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Springsteen On Broadway - Review

Home > Everywhere > Music | Performing Arts | Theater | Theatre
by Steven G (subscribe)
Too much tertiary education... Former performer/wrestler...Former teacher... Scientist... Published author... Father... Want to be a writer if I grow up...
Published February 4th 2019
Bruce live on stage - Perfect
I have been a fan of Bruce Springsteen for many, many years. His songs tell stories that touch at the hearts of many people; they have certain heart that means something to listeners. His tales are those of the normal, average person. It is how he has lasted more than forty years in the industry as a successful artist.

There is something about his voice that, like Bob Dylan before him, says, "Honesty." And his lyrics are amazing.

So, after many, many albums, he decided to hit the Broadway stage. And out of that came this quite incredible album: Springsteen On Broadway. This is not just Springsteen playing a greatest hits package. This is Springsteen in the raw.

It is him, on stage, alone (except for a brief interlude where his wife joins him) with a guitar, piano, harmonica, singing his greatest hits. And more. Because he tells stories along with each one. Where the songs came from, what they mean, what they represent. The joy of this album is not hearing the songs as an acoustic, one-man show (though, don't get me wrong, that is fantastic), it is hearing the innermost thoughts of a writer who is, simply put, a genius.

This album is an autobiography as well. It is one of the most incredible tellings you can ever hear. The language is not safe for work (if you're offended by swearing, bad luck), and yet it fits. This is honesty. This is real.


I wish I'd had the chance to go and see it live.


It starts with 'Growin' Up', which Bruce uses to tell the tale of how he found rock and roll. The song is a background to the story. He admits the song was made up, but it speaks a universal truth. His story of getting a guitar and his first disastrous show sets the enthralling tone for the rest of the set.

The intro to 'My Hometown' is Springsteen's life as a child. In seven minutes he paints a picture of what it was like growing up where he did as part of a large extended Catholic family. And then he plays the song on piano, a simply beautiful rendition.

'My Father's House' is started with a story – a word picture – of going to get his father from the bar as a child. And then the song hits, and it follows seamlessly, sad and beautiful, with another sad spoken interlude in the middle.
springsteen, bruce, music
Springsteen in 2012

We jump to a more joyful story, about Springsteen's mother this time. The different relationship he had with his parents is set out so starkly. This is quite the confessional! 'The Wish' continues the great renditions afterwards.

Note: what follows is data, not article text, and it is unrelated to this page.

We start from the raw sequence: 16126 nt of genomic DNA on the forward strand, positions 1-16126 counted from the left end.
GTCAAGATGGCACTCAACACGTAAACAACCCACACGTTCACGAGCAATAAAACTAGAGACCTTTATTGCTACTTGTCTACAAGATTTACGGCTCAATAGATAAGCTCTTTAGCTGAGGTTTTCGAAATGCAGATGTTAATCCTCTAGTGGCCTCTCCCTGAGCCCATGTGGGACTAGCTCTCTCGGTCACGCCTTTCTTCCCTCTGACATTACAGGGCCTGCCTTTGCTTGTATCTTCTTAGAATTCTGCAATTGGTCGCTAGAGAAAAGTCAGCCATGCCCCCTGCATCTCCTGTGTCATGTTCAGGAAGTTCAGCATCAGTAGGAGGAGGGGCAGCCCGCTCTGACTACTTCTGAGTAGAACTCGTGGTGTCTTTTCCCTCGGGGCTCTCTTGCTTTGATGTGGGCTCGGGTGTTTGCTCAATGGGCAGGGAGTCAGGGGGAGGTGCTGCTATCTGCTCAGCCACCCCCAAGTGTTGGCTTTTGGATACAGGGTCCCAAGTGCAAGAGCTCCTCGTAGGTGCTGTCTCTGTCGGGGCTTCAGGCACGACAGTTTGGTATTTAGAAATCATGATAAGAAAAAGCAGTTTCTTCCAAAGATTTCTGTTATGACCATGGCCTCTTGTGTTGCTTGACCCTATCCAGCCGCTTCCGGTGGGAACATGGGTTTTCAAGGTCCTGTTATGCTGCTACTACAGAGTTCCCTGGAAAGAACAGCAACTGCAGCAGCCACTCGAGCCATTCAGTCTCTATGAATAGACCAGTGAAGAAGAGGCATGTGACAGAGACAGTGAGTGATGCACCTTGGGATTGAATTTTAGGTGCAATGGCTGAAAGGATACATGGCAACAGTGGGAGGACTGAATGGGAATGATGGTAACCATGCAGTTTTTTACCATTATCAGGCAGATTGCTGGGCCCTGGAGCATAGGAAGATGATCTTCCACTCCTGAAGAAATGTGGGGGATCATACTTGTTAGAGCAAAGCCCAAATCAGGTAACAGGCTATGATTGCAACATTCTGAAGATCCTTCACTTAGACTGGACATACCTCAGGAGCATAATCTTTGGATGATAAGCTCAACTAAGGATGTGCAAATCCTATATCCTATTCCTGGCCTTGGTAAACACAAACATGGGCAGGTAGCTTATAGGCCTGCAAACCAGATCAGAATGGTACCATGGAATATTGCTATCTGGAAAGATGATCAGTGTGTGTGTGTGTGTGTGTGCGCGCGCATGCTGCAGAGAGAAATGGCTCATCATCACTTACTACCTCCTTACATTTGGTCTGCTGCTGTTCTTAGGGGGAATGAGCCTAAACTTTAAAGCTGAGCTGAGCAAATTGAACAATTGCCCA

An interesting anecdote leads into a magnificent reworking of 'Thunder Road'. This is one of the best songs on the album.

Springsteen talks about starting life as a real musician, in the days before Jersey was popular. A longer anecdote follows about driving to California for a show, the first time he had driven. And that leads nicely into 'The Promised Land[I]'.

He talks about Vietnam, and that leads to '[I]Born In The U.S.A.
' (no mistaking what it is about here), delivered here as an impassioned blues. Oh. My God. The acoustic version is impressive; this is just jaw-dropping.

'Tenth Avenue Freeze-Out' becomes a tribute to Clarence Clemens.

Patti Scialfa joins him for the next two songs. Brief recall of when Springsteen first saw Patti, and they go into 'Tougher Than The Rest'. A brief talk about love, and 'Brilliant Disguise' follows. Beautiful. Their voices complement one another perfectly.

Talking about reconnecting with his father before Patti has her first child leads us into 'Long Time Coming'. Quite a sad, and yet hopeful, anecdote.

Nice commentary about kids today leads into 'The Ghost Of Tom Joad[/I[' and then '[I]The Rising', which is done incredibly well. I love it like this, a man and an acoustic guitar… wow.
bruce, springsteen, live, music
Springsteen in 2012


He gives a little talk about having a good time and thanking his audiences, and then hits a nice acoustic reworking of 'Dancing In The Dark'. This segues straight into 'Land Of Hope And Dreams'. Nice.

A sad anecdote about going back to his home town and finding it changed – possibly not for the better – but he comes to the realisation that history is still there in us. Live with the past; make peace with your past. It actually brought a lump to my throat. He ends with The Lord's Prayer, and then…

'Born To Run'. Highlight of the album, and the perfect way to finish this off.

Wow. What a ride.


And there you have it. This is possibly an album for fans, or for those who want more than just the music. It doesn't matter – this was a truly wonderful listening experience, and I recommend this album whole-heartedly.

Just awesome.
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Why? Springsteen is The Boss!
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Your Comment
Still The Boss.
by May Cross (score: 3|3932) 11 days ago
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